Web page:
How Liberalism Makes People Stupid

The main problem with liberalism is that it makes people stupid.

The paradox of liberalism is that, although one could summarize liberalism as philosophy metastasized into practical politics, there have actually been very few liberal philosophers.  The philosopher uses the Socratic method - rather than imposing his will on his opponents or students (but I repeat myself: for a philosopher, students are the enemy) and forcing them to accept his ideology, the philosopher gently asks his students questions.  The philosopher does not force anyone with any political persuasion to leave the conversation; the philosopher accepts every interlocutor, accepts everything, every idea, and dives into it as deeply as possible, and indeed has already considered every position they could possibly have, even more deeply than they themselves, who hold these positions, have considered them.  A philosopher like Socrates does this even at the risk of his own life, at the hands of those who would wish to kill the philosopher.  Liberalism attempts to form a regime that does on a political level what the philosopher does on a personal level - to accept every idea, every persuasion, every ideology - even those which are opposed to liberalism, and would destroy it.  You might say that liberalism is philosophy "writ large".

And yet, I repeat, there have been very few liberal philosophers.  Indeed, the vast majority of philosophers have been deeply opposed to liberalism.  Socrates himself, and Plato after him, were of course the very opposite of liberals.  Nor were they alone - the followers of Pythagoras were particularly opposed to democracy and its liberal ethical values.  One can find criticisms of the spirit of liberalism among thinkers as diverse as Xenophon, Plutarch, Confucius, Shang Yang, Seneca, al-Farabi, St. Thomas Aquinas, Hobbes, Descartes, Pascal, Berkeley, Rousseau, Fichte, Schleiermacher, Hegel, Schopenhauer, Carlyle, Kierkegaard, Nietzsche, Heidegger, Schmitt, Frege, and on and on and on.  Then of course there is Karl Marx, who may not have liked to be called a philosopher, (and who, by the way, had a certain liberal side...) but who produced a body of criticism of liberalism that influenced generations of critics of liberalism: Engels, Dietzgen, Kautsky, Pannekoek, Luxemburg, Bogdanov, Lukacs, Sartre, Beauvior, Merleau-Ponty, Gramsci, Horkheimer, Benjamin, Adorno, Althusser, Debord, and so on.  Similarly, Freud might not be considered a philosopher, but he certainly influenced a bucketload of philosophers, and he famously considered liberalism - especially its American variety - a "colossal mistake".  Then there were the anarchists, who were often at pains to distinguish themselves from liberals: Malatesta, Most, Kropotkin, Berkman, Goldman, or even Gustav Landauer.  For the vast majority of people, one can follow the rule of thumb of an inverse relationship: to the extent that writers are liberals, to that very extent they tend not to be philosophers.  They are liberals either because they live under an illiberal regime and nurture a cherished, romantic, uncritical image of what liberalism is like, or because they live under the liberal regime and have not questioned the ruling ideology particularly deeply.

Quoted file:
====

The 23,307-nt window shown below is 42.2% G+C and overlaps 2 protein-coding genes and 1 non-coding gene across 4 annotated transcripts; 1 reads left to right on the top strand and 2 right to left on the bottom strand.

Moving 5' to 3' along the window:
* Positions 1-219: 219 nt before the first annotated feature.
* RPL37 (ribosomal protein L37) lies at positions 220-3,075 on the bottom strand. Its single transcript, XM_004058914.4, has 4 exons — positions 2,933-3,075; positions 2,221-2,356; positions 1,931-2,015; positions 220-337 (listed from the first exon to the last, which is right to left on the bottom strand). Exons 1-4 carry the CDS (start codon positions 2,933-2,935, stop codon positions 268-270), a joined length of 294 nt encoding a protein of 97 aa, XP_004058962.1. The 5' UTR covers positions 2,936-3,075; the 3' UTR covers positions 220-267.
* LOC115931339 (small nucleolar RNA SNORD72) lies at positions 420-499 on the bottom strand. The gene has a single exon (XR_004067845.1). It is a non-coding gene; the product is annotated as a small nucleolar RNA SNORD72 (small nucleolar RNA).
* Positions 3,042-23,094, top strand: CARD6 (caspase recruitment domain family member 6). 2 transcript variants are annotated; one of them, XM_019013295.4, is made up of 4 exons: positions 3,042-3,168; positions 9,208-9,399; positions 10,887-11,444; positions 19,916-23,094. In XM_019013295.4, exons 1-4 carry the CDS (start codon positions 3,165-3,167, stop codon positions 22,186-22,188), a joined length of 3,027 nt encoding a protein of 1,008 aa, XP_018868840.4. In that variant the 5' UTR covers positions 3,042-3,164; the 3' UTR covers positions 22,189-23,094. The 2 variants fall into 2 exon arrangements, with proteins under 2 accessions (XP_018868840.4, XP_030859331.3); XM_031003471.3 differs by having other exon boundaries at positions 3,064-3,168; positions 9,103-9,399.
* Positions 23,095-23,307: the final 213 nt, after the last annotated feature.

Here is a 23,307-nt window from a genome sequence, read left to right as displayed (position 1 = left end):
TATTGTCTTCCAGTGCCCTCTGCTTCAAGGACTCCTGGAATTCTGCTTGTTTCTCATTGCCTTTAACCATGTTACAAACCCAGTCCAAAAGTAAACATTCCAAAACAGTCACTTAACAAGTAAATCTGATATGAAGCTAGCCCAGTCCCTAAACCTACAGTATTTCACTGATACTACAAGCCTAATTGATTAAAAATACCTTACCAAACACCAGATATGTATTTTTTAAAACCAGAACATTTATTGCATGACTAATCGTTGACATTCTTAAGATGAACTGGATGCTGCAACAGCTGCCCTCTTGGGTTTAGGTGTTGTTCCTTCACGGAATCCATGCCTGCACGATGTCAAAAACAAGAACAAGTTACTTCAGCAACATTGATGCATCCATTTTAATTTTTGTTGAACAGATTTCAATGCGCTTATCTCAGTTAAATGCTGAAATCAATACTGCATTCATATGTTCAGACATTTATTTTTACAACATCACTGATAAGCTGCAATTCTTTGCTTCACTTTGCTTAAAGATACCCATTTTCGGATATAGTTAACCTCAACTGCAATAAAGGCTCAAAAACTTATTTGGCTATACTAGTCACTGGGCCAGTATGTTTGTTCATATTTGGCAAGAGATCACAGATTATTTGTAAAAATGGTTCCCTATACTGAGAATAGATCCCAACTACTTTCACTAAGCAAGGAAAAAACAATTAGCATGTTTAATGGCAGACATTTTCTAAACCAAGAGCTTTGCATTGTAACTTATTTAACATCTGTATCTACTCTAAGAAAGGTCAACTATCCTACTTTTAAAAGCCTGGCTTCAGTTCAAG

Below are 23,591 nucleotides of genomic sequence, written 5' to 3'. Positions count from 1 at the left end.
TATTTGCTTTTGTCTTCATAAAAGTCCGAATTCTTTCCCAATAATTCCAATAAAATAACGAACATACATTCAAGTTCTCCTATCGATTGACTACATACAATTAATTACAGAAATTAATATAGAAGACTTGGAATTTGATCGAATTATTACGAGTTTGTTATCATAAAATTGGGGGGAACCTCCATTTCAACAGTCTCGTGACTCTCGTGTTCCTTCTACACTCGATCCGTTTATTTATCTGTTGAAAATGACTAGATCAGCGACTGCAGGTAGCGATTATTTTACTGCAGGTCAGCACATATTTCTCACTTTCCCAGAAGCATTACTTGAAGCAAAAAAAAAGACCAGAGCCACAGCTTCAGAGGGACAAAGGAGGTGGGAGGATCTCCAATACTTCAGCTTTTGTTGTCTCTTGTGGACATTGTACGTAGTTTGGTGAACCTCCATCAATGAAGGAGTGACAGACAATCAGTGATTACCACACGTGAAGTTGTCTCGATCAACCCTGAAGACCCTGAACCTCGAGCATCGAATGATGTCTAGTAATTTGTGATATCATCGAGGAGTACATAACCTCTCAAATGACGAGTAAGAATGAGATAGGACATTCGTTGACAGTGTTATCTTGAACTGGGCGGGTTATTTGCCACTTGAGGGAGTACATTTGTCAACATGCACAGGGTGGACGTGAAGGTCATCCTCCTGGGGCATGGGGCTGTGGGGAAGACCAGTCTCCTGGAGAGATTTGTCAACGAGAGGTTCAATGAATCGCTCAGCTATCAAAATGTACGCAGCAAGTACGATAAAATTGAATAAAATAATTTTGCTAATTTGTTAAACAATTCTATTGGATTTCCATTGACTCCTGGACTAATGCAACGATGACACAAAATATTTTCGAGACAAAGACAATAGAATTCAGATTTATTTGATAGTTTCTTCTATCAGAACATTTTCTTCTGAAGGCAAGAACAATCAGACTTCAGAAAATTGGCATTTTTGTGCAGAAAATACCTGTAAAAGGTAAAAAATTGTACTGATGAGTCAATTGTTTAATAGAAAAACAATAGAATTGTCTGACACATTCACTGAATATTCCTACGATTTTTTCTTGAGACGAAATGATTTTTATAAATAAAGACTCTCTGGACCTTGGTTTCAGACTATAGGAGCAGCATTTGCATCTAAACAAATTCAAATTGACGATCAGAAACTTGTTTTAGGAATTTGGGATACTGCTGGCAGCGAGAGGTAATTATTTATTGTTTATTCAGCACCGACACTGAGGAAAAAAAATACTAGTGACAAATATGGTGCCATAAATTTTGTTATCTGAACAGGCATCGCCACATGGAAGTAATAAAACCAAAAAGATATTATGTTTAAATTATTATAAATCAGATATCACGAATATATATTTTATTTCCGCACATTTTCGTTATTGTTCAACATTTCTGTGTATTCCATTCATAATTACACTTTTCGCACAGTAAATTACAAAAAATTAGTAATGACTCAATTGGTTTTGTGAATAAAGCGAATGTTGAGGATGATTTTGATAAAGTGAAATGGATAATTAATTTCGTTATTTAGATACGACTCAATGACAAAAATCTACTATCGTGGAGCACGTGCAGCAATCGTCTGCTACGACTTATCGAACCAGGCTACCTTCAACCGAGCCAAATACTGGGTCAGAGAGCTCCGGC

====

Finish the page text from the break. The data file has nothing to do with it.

There are indeed exceptions, but they are few, far between, and often partial.  Aristotle is often held up as a founder of liberalism, but he really sought a balance between types of regimes, and it is not hard to find passages in which he attacks the excessive licentiousness of democracies (and of course he supported slavery and the patriarchy).  The same could be said for David Hume: he preferred a balance between authority and liberty - one that would seem quite authoritarian from a contemporary perspective.  Ancient Greek philosophers were, as a rule, deeply illiberal. We could turn to the rather obscure figure of Archytus as an exception, but was he truly liberal?  I would say he was slightly more liberal than his teacher, Plato, but this is not saying much.  Abelard is a remarkable exception, as is Duns Scotus, and Spinoza is probably the greatest liberal philosopher of all time.  But even these are partial exceptions.  They have their limits.  John Locke, of course, is regarded as the "father" of liberalism.  But he had limits, too.  His "toleration" did not necessarily extend to Catholics and atheists.  And some thinkers that liberals might have assumed as allies may be a bit unreliable.  Montesquieu could be quite rabidly illiberal and anti-democratic, when the mood hit him.  Roger and Francis Bacon may not prove as liberal as one might hope, often offering practical advice to their sovereign on how best to control the populace - not in such an extreme way as Machiavelli's The Prince, but still.  Bertrand Russell sometimes identified as a liberal, but also sometimes as an anarchist or a socialist.  Rudolf Carnap, too, was an anarcho-socialist follower of Landauer.  Otto Neurath, the most political member of the Vienna Circle, was something of a socialist, though admittedly a quirky one.  Even John Dewey, who made democracy his supreme principle, could at times express a criticism of mere liberalism.  (Was Wittgenstein a liberal?  Some interpreters, like Chantal Mouffe and Richard Rorty, have tried to make him into one, but this is very debatable.  I, for one, am more convinced by Robert Vinten that he was not.)